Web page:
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01.17.16 How to Tell when a Preacher is Lying Luke 4:1-30 Sermon Summary

by on January 19, 2016

I am a preacher who constantly questions whether I proclaim the truth. Here’s how you and I can know.

Summary Points

  • The truths that grounded Jesus’ preaching and that make it so attractive
  • The temptations of Jesus, the lies of the world, and our divinely ordained needs
  • Two characteristics of Jesus’ truthful preaching
  • Two ways we can tell if a preacher is lying

One of the reasons Jesus’ preaching was renowned is because it was grounded in truth. Part of that truth was that Jesus knew who he was. He was firmly convinced of his baptismal identity—the declaration made as he emerged from the waters—that he was a beloved child of God, in whom was God’s delight.

Another part of the truth that grounded Jesus’ preaching is that he knew our situation so well. The three temptations made sure of that.

  1. The temptation to turn stones to bread: To take the short cut and satisfy our own needs; to put the physical above the spiritual. 2. The temptation to praise the Devil in order to win the world: Seeking the favor of other lords; seeking to be served, rather than to serve. 3. The temptation to prove God’s favor by working a miracle: Not being content with God’s declaration of love and delight; being preoccupied with the opinions of others.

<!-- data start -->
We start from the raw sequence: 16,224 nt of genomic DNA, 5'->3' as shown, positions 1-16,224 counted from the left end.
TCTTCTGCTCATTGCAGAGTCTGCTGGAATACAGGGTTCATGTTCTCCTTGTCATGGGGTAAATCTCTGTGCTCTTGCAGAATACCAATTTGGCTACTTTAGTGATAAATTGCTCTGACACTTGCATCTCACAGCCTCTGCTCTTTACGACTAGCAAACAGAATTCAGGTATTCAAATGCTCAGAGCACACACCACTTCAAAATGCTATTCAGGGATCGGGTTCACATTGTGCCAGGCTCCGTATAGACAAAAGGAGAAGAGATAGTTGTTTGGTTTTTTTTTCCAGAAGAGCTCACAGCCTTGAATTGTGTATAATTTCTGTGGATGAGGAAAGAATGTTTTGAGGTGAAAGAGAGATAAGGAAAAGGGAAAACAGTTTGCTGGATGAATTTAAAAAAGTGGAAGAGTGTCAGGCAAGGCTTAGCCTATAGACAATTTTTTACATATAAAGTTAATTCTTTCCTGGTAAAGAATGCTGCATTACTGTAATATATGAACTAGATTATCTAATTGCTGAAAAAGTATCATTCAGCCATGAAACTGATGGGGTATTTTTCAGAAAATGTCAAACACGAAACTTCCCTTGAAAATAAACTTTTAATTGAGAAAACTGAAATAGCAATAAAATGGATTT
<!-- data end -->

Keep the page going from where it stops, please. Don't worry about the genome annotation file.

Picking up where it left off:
Jesus encountered precisely these temptations because they are our temptations. He resisted them successfully so he could help us resist them also. Jesus’ preaching resonated deeply with his audience; it was attractive because it was true in this fundamentally human sense.

Jesus developed a reputation very early on in his ministry. Maybe news of his baptism had reached Galilee. Maybe people heard of his 40 days in the wilderness. Luke says he was “full of the power of the Spirit”—whatever exactly that means. Add to these his preaching in the surrounding area, when he finally reaches his hometown they were excited.